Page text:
Vote matters more, so let cricket die
An unholy compromise has been reached at the apex meeting of cricket's top administrators. Zimbabwe have pulled out of next year's Twenty20 World Cup in England in what their cricket board chief Peter Chingoka calls "the larger interests of the game". In reality, it is a move to safeguard the England and Wales Cricket Board's (ECB) commercial interests which would have suffered an estimated blow of $20 million had the event been shifted out of England.
In return for agreeing to pull out of the Twenty20 event, Zimbabwe Cricket gets to retain full member status, and crucially, full funding, in excess of $10 million per year. Critically, Zimbabwe's full member status was never even discussed at the ICC meetings in Dubai.
What this essentially means is that two of the powerful parties embroiled in this issue - the BCCI and the ECB - walked away without getting singed, while the central issue of cricket in Zimbabwe got the worst possible deal. The ECB's concern that the World Twenty20 would be taken away from them, after their government made it clear they were unlikely to issue visas to Zimbabwe's cricketers, was eliminated, after the pullout. The BCCI, which wanted to be seen as supporting a member of its tight vote-bank, got its way.
Worst of all, those governing the game in Zimbabwe have been given the license to eat their cake and have it too. Already they were freed of the effort required to produce a Test team, hardly bother with their ODI side, and now they won't be playing the World Twenty20.
This means that an organisation that cannot maintain its cricket grounds, is unable to find fuel for tractors to prepare pitches, is occasionally incapable of supplying stumps and balls for matches, and does not even have scoresheets of its premier domestic competition, will continue to enjoy the patronage and funding that any other full member does. How they will now account for spending the money they receive - in the past the ZC officials have been creative accountants - is something we don't know yet.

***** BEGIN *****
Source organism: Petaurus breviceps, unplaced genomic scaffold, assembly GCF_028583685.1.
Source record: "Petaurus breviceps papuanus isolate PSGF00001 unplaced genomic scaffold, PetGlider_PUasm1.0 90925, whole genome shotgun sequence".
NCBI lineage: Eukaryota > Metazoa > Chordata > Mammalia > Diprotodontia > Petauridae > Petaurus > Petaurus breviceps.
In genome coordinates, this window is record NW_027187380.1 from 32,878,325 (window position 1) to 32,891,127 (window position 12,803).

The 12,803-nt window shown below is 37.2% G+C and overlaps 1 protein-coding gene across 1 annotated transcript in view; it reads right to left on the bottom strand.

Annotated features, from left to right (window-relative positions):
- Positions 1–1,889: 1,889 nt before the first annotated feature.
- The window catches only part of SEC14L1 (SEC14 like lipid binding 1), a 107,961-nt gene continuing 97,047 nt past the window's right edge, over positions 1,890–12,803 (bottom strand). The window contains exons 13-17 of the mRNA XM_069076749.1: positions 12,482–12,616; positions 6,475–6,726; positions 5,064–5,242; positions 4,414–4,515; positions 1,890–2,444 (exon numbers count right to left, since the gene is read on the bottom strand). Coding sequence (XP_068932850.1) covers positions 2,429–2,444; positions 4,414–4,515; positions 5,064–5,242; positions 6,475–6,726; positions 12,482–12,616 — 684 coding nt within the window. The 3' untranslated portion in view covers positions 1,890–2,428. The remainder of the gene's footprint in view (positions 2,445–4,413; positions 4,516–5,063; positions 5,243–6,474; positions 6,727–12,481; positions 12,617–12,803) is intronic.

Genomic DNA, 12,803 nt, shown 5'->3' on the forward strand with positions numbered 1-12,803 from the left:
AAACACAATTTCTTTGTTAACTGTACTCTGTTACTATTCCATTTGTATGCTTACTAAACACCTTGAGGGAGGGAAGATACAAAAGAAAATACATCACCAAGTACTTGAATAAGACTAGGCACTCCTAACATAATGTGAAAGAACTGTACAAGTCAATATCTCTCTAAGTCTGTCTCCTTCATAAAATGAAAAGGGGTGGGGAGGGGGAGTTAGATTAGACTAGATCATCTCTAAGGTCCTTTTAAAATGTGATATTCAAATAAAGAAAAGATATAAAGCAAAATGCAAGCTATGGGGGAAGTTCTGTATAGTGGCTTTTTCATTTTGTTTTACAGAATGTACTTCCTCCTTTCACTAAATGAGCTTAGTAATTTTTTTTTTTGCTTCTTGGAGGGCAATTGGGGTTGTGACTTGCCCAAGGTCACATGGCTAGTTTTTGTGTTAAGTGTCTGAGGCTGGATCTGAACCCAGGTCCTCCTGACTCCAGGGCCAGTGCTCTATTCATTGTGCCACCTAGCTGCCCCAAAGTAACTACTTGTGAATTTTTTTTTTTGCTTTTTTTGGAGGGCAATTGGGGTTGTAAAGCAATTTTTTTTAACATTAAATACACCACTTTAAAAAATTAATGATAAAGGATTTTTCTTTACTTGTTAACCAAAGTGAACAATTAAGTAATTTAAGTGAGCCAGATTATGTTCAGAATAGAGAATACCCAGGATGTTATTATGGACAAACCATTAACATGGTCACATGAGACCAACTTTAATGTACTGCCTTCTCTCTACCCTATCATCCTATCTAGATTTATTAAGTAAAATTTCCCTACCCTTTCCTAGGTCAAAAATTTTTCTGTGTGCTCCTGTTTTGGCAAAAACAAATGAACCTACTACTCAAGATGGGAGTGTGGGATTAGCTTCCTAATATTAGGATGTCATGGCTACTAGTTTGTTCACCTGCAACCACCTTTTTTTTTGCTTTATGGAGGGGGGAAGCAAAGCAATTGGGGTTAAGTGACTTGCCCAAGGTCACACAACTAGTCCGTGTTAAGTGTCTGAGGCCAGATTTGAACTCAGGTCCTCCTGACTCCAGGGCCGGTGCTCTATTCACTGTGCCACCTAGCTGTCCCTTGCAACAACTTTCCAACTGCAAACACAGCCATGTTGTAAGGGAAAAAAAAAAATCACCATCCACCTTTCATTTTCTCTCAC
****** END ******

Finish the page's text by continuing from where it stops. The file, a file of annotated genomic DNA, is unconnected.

From a cricketing perspective, this decision makes the least possible sense. Zimbabwe have not played Test cricket in almost three years. In the last 30 ODIs they have played over two years, Zimbabwe have managed only two wins. The one place they had success has been Twenty20.
The format lends itself to shocks and upsets and in the last World Twenty20 Zimbabwe stunned Australia, winning by five wickets.
If there was one way for the ICC to keep interest for cricket alive in Zimbabwe, it was to let them play Twenty20 cricket, while suspending them from other forms of the game. Until realities change on the ground - and there's nothing to suggest this will happen under the current regime - there can be little hope for improvement.
The ICC is the obvious target to hold responsible for this weak and unprincipled stand. But let's stop pretending the ICC is a bunch of administrators in a glass building in Dubai; it's a collection of the world's cricket bodies, led most volubly by the BCCI. If cricket in Zimbabwe is dead, then every cricket board - not just Chingoka and his friends - now have blood on their hands.